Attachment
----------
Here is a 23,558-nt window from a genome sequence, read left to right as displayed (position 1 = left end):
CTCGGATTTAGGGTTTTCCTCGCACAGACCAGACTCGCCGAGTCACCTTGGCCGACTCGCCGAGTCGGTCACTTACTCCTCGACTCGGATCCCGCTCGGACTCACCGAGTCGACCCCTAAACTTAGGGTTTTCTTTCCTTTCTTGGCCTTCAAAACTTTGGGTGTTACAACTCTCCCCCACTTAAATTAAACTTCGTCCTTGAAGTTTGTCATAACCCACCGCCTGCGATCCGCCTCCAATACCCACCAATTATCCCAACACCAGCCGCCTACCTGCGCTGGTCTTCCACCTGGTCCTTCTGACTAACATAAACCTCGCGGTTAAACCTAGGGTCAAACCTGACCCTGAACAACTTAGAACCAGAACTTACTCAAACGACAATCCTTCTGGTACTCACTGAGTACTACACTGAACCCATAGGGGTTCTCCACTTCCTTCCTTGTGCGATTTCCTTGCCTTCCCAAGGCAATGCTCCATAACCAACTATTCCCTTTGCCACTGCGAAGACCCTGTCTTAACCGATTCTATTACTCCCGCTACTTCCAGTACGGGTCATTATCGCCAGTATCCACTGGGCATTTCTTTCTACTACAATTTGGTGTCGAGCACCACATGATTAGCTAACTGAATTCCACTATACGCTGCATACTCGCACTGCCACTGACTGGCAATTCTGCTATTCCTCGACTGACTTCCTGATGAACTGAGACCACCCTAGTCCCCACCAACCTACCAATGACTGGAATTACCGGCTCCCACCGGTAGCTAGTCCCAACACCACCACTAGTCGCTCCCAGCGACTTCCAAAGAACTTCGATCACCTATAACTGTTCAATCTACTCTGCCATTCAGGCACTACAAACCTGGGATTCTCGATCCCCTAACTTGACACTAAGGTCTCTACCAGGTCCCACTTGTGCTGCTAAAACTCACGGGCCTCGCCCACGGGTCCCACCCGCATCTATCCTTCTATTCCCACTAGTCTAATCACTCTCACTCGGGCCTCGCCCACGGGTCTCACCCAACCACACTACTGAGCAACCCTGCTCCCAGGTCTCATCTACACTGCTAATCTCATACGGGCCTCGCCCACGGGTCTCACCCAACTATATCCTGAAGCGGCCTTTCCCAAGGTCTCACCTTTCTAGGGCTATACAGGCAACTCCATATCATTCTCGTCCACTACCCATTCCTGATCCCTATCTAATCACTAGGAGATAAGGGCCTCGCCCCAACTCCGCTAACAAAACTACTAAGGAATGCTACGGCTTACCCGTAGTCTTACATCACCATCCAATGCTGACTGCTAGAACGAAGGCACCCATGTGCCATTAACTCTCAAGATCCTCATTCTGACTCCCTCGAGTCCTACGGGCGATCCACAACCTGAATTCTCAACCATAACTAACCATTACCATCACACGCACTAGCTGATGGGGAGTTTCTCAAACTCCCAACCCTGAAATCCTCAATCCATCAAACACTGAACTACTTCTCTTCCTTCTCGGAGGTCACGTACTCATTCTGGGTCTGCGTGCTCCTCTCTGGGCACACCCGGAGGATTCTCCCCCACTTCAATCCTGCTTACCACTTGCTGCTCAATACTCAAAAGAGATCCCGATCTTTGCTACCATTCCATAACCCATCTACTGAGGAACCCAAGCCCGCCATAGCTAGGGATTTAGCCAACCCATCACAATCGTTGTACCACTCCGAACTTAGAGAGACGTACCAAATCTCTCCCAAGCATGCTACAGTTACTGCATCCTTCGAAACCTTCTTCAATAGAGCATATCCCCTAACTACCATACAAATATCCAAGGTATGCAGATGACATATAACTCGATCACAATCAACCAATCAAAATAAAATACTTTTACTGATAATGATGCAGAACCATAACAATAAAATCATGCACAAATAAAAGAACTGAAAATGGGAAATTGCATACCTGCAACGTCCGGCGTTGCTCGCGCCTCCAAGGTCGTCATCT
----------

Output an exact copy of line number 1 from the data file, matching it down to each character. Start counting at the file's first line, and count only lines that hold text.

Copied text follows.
Here is a 23,558-nt window from a genome sequence, read left to right as displayed (position 1 = left end):